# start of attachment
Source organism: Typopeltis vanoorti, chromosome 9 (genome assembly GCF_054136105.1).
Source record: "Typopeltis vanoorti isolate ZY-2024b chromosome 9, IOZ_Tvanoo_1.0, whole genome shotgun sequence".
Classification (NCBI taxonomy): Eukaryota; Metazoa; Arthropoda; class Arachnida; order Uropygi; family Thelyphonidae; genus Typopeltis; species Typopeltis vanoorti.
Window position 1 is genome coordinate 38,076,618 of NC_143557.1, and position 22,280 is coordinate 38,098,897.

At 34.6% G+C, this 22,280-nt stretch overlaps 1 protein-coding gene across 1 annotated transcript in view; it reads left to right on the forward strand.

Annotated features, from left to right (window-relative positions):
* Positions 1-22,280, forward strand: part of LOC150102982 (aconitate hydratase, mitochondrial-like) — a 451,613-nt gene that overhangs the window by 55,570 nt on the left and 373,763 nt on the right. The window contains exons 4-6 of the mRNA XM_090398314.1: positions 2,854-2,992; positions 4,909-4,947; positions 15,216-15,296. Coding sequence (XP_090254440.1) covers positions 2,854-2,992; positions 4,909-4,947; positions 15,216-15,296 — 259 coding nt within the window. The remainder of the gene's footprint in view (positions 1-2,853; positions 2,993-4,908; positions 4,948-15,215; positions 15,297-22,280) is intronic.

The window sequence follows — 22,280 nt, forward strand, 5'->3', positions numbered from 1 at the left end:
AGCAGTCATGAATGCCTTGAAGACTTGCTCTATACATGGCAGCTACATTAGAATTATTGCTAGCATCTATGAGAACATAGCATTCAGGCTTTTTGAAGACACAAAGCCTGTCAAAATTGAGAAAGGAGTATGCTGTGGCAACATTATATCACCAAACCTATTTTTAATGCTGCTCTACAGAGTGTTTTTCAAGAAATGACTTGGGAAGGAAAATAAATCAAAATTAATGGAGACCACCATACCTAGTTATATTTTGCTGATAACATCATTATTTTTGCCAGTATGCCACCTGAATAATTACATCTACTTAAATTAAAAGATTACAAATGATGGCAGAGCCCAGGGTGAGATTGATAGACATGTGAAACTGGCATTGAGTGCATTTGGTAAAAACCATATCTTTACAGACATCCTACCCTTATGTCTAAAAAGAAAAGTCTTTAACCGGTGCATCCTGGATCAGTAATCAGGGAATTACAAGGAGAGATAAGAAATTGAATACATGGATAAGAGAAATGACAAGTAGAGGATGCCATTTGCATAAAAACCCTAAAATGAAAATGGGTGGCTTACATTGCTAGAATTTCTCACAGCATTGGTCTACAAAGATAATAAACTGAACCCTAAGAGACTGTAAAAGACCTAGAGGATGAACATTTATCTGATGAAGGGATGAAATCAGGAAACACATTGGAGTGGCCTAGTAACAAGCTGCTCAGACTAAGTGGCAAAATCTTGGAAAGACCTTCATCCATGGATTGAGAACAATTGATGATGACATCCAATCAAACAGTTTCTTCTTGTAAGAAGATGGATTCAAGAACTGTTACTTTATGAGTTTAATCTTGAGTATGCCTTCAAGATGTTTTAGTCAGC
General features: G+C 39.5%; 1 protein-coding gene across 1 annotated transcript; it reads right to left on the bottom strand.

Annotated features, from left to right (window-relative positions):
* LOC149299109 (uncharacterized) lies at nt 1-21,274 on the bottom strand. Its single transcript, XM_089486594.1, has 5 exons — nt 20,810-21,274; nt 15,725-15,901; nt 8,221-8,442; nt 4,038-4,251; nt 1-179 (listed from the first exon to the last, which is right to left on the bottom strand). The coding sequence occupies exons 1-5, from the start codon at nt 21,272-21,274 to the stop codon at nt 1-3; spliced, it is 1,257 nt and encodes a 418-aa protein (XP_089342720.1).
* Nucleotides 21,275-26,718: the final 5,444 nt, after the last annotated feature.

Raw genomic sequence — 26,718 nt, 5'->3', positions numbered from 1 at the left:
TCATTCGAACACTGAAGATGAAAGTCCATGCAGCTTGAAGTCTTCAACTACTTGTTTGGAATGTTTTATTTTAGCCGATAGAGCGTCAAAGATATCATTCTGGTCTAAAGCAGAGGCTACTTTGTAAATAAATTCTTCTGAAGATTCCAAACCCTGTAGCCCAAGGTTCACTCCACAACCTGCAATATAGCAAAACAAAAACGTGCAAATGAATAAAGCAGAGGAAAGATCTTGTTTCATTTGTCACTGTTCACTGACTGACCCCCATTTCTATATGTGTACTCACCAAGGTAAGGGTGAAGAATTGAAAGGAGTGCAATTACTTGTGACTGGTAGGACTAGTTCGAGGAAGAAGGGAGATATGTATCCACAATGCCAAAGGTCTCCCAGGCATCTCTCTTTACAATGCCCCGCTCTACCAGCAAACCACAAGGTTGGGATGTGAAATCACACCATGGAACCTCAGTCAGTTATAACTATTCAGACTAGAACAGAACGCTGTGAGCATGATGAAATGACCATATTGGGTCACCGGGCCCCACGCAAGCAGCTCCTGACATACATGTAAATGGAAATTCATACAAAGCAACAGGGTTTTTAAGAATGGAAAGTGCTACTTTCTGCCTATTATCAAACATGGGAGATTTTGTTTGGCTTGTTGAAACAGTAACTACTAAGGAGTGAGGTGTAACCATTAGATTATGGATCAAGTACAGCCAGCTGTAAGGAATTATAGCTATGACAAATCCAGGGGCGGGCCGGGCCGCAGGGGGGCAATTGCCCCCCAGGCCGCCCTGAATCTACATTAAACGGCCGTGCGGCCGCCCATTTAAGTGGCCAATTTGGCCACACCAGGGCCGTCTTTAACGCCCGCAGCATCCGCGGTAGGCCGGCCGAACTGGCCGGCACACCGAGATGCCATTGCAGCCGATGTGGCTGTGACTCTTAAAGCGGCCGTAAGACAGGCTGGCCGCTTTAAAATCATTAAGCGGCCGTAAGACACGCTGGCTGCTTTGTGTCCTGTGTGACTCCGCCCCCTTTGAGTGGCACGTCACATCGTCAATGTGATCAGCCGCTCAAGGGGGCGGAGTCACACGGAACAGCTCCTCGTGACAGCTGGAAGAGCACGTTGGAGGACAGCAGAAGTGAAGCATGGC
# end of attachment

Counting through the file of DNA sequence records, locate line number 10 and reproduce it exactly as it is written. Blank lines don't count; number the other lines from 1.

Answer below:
General features: G+C 39.5%; 1 protein-coding gene across 1 annotated transcript; it reads right to left on the bottom strand.